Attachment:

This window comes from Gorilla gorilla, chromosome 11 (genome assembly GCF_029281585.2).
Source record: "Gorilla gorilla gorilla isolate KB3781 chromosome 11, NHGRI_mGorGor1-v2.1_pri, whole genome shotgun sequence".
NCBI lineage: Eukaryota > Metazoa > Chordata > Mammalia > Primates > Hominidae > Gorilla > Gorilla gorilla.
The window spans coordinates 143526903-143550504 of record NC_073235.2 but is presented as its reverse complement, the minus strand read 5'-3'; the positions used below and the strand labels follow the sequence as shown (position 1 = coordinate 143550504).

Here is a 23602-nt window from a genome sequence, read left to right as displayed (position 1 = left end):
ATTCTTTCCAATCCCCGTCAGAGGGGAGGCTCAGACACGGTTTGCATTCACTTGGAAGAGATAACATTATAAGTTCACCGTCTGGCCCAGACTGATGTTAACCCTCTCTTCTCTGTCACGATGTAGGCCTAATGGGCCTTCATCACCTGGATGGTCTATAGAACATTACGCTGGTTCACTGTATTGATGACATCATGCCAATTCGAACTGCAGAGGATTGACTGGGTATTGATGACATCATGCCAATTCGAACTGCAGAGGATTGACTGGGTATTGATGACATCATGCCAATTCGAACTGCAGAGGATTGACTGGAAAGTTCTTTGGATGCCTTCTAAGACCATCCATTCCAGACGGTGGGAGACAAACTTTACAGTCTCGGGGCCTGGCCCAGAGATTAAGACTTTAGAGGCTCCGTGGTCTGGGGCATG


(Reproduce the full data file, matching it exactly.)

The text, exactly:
This window comes from Gorilla gorilla, chromosome 11 (genome assembly GCF_029281585.2).
Source record: "Gorilla gorilla gorilla isolate KB3781 chromosome 11, NHGRI_mGorGor1-v2.1_pri, whole genome shotgun sequence".
NCBI lineage: Eukaryota > Metazoa > Chordata > Mammalia > Primates > Hominidae > Gorilla > Gorilla gorilla.
The window spans coordinates 143526903-143550504 of record NC_073235.2 but is presented as its reverse complement, the minus strand read 5'-3'; the positions used below and the strand labels follow the sequence as shown (position 1 = coordinate 143550504).

Here is a 23602-nt window from a genome sequence, read left to right as displayed (position 1 = left end):
ATTCTTTCCAATCCCCGTCAGAGGGGAGGCTCAGACACGGTTTGCATTCACTTGGAAGAGATAACATTATAAGTTCACCGTCTGGCCCAGACTGATGTTAACCCTCTCTTCTCTGTCACGATGTAGGCCTAATGGGCCTTCATCACCTGGATGGTCTATAGAACATTACGCTGGTTCACTGTATTGATGACATCATGCCAATTCGAACTGCAGAGGATTGACTGGGTATTGATGACATCATGCCAATTCGAACTGCAGAGGATTGACTGGGTATTGATGACATCATGCCAATTCGAACTGCAGAGGATTGACTGGAAAGTTCTTTGGATGCCTTCTAAGACCATCCATTCCAGACGGTGGGAGACAAACTTTACAGTCTCGGGGCCTGGCCCAGAGATTAAGACTTTAGAGGCTCCGTGGTCTGGGGCATG